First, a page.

btw: trivia question, any of you folks know who invented the Alpha Channel?

Greg
 

Erik

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And that's what makes the difference: the more you have mastered something, the better and more complete you can explain it.
You're right (of course!) about the italic text.
 

AppleCider

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I really hope new Photoshop users pay attention to this thread...alpha channels, and channels themselves, are the hardest thing to get your mind around. But once you do, you can do some very powerful stuff.

The thing that gave me the "aha!" moment was when I selected something (years ago, I don't remember what it was now) and it was a complex selection...I agonized over it with the lasso tool. And gawd knows, I didn't want to do it AGAIN! Fooled around, found "save selection" and there was "into a new alpha channel" Suddenly, it made sense! I'm saving pixel information into the file that's separate (but related) from color information. Once you wrap your mind around that one, the rest follows. If you're like me, slowly but surely <grin> Then comes the knowledge that you can do almost anything with an alpha channel that you can do on the image itself...run filters, do most adjustments...Levels is real useful here, fill with colors (as long as they're black, white, or shades of grey) and those changes will reflect on your image...sometimes in unexpected ways!
 

Erik

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To illustrate the difference between the two:

1/Open a new file, add some text and rasterize the type layer. You will notice that it is a separate layer that is fully transparant except for the text you wrote on it.
2/With this text layer active, press Ctrl/Cmd A to select all and then Q (or shiftQ, depending on your preferences). Nothing happens, visibly, but you're in quickmask mode now.
3/Take the gradient tool and drag a gradient from white to black from right to left. You will see a mask appear.
4/Press ShiftQ again and see how your selection has changed (selections never show partial transparancy, in this case the transp. is in the mask of course).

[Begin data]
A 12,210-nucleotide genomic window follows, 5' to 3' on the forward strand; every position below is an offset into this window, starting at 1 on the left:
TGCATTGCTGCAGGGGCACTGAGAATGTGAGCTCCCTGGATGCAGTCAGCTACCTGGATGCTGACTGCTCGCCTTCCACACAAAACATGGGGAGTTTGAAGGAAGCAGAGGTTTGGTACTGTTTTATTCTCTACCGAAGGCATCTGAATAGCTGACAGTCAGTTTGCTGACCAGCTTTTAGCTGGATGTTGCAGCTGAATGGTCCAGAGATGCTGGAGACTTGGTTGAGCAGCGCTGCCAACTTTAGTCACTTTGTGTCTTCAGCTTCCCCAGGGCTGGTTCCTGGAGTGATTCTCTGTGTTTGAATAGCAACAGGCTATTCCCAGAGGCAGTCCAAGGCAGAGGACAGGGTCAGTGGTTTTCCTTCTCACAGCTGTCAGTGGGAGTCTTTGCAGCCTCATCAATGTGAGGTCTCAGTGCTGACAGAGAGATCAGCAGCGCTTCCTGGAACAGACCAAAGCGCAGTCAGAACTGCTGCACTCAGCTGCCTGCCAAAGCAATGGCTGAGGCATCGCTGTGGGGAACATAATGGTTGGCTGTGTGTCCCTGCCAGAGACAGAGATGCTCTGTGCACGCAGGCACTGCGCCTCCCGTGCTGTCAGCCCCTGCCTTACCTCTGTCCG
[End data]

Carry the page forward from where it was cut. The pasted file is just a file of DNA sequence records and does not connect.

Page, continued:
5/Apply any filter. I chose motion blur set at 5 pixels. This blurrs your text a bit.

6/ Ctrl/Cmd Q to go back to quick mask
Ctrl/Cmd L to open the levels dialog box and drag the central (gamma) triangle until the central number is .50
7/ Ctrl/Cmd Q again to go to normal made. You selection got narrower
8/ Ctrl/Cmd F to apply the same filter with the same settings

Repeat steps 6 to 8 another two times.
What happens is that the mask protects larger and larger portions, increases its influence, so you apply more and more blur to a smaller and smaller region. This gives you a progressive blur.
 

Erik

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When you start from the same text, rasterised, and on its own layer, you can add a layer mask (see illustration). Click on the eye icon of the background to make it temporarily invisible.
When this layer mask is active (see ill) and you add the same gradient here, you notice that it adds gradual transparancy.
When you now make the background back visible, you see how the text now fades away.

Yes, there are other options, like adjustment layers etc, but these two are imo of vital importance to work/play in PS.

Both are masks, and both are infact greyscale images to which you can apply filters, gradients etc etc. But a layer mask shows and/or hides portions of whatever you placed on the layer, while a "normal" mask allows you to refine your selection, and thus the area on which you want to work.